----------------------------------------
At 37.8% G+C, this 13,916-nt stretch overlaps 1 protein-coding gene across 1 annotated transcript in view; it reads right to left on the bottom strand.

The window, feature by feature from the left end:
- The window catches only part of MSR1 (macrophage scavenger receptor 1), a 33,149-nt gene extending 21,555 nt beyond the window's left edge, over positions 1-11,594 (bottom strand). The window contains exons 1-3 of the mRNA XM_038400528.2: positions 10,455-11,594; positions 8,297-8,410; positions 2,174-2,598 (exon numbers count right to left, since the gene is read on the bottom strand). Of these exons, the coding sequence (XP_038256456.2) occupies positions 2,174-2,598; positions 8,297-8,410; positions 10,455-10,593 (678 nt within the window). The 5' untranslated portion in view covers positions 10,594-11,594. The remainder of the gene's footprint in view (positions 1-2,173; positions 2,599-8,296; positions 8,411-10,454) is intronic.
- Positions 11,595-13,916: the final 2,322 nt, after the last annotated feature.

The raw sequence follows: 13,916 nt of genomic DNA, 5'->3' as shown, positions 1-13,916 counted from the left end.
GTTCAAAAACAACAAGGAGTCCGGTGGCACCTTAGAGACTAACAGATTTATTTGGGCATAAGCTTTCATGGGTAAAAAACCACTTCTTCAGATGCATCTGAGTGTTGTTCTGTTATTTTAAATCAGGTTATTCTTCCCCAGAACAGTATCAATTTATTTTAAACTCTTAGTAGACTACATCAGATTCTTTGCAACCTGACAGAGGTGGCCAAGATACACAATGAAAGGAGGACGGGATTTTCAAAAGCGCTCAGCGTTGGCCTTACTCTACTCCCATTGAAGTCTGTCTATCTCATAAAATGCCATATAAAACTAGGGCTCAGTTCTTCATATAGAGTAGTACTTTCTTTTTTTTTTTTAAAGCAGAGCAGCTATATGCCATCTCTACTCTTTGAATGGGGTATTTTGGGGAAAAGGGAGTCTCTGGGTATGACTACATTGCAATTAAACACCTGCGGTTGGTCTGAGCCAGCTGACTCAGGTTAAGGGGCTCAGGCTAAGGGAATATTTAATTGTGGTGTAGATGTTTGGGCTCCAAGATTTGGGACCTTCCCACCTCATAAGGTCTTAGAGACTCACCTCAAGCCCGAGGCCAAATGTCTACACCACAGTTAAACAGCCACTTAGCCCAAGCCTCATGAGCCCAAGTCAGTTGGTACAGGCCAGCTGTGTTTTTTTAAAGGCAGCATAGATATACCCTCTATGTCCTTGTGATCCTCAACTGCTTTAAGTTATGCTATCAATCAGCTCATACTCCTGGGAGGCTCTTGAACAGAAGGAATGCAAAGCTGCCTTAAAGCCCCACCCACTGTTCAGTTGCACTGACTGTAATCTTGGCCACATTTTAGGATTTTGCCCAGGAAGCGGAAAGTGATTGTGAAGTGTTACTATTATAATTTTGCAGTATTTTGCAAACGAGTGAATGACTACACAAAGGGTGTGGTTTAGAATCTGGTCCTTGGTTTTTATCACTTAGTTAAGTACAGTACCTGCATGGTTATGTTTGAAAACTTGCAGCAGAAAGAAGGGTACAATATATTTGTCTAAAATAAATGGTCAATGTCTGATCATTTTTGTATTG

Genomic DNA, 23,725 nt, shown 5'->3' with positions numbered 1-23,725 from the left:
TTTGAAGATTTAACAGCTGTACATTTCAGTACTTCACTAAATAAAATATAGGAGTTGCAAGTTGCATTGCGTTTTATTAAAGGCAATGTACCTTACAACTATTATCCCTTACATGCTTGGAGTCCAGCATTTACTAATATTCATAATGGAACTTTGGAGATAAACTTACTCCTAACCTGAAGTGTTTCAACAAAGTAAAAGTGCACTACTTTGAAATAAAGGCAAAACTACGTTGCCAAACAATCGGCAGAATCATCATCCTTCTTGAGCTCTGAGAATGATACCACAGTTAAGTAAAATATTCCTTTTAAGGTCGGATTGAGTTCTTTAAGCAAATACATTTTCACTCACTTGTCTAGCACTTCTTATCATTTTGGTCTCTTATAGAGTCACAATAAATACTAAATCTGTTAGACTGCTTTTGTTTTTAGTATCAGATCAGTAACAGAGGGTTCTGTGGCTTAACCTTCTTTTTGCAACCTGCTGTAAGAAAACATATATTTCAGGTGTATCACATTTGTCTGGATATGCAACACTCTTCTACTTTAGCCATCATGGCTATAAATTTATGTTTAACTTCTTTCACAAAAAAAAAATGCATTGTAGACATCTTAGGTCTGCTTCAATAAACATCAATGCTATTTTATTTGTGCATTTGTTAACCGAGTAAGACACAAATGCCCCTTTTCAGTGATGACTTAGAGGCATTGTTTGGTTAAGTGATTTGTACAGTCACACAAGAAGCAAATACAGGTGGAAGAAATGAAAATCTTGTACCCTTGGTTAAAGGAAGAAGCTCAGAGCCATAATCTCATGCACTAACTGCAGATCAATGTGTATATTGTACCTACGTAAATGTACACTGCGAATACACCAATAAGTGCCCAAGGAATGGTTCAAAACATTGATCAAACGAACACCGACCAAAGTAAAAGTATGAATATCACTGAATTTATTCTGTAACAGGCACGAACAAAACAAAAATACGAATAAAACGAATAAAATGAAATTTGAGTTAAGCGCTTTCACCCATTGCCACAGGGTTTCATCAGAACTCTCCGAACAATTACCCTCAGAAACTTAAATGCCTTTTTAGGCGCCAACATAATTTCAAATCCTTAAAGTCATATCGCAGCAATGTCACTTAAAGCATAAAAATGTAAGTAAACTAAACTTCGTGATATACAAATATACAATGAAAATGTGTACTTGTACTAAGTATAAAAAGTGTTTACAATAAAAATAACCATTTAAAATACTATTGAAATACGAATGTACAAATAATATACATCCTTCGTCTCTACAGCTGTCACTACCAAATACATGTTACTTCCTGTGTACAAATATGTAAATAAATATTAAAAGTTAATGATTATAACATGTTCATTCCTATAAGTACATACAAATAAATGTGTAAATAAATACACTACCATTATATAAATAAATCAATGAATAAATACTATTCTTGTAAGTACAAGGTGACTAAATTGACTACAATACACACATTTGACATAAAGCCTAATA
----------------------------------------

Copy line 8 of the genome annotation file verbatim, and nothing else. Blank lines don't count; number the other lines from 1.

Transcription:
TTTGAAGATTTAACAGCTGTACATTTCAGTACTTCACTAAATAAAATATAGGAGTTGCAAGTTGCATTGCGTTTTATTAAAGGCAATGTACCTTACAACTATTATCCCTTACATGCTTGGAGTCCAGCATTTACTAATATTCATAATGGAACTTTGGAGATAAACTTACTCCTAACCTGAAGTGTTTCAACAAAGTAAAAGTGCACTACTTTGAAATAAAGGCAAAACTACGTTGCCAAACAATCGGCAGAATCATCATCCTTCTTGAGCTCTGAGAATGATACCACAGTTAAGTAAAATATTCCTTTTAAGGTCGGATTGAGTTCTTTAAGCAAATACATTTTCACTCACTTGTCTAGCACTTCTTATCATTTTGGTCTCTTATAGAGTCACAATAAATACTAAATCTGTTAGACTGCTTTTGTTTTTAGTATCAGATCAGTAACAGAGGGTTCTGTGGCTTAACCTTCTTTTTGCAACCTGCTGTAAGAAAACATATATTTCAGGTGTATCACATTTGTCTGGATATGCAACACTCTTCTACTTTAGCCATCATGGCTATAAATTTATGTTTAACTTCTTTCACAAAAAAAAAATGCATTGTAGACATCTTAGGTCTGCTTCAATAAACATCAATGCTATTTTATTTGTGCATTTGTTAACCGAGTAAGACACAAATGCCCCTTTTCAGTGATGACTTAGAGGCATTGTTTGGTTAAGTGATTTGTACAGTCACACAAGAAGCAAATACAGGTGGAAGAAATGAAAATCTTGTACCCTTGGTTAAAGGAAGAAGCTCAGAGCCATAATCTCATGCACTAACTGCAGATCAATGTGTATATTGTACCTACGTAAATGTACACTGCGAATACACCAATAAGTGCCCAAGGAATGGTTCAAAACATTGATCAAACGAACACCGACCAAAGTAAAAGTATGAATATCACTGAATTTATTCTGTAACAGGCACGAACAAAACAAAAATACGAATAAAACGAATAAAATGAAATTTGAGTTAAGCGCTTTCACCCATTGCCACAGGGTTTCATCAGAACTCTCCGAACAATTACCCTCAGAAACTTAAATGCCTTTTTAGGCGCCAACATAATTTCAAATCCTTAAAGTCATATCGCAGCAATGTCACTTAAAGCATAAAAATGTAAGTAAACTAAACTTCGTGATATACAAATATACAATGAAAATGTGTACTTGTACTAAGTATAAAAAGTGTTTACAATAAAAATAACCATTTAAAATACTATTGAAATACGAATGTACAAATAATATACATCCTTCGTCTCTACAGCTGTCACTACCAAATACATGTTACTTCCTGTGTACAAATATGTAAATAAATATTAAAAGTTAATGATTATAACATGTTCATTCCTATAAGTACATACAAATAAATGTGTAAATAAATACACTACCATTATATAAATAAATCAATGAATAAATACTATTCTTGTAAGTACAAGGTGACTAAATTGACTACAATACACACATTTGACATAAAGCCTAATA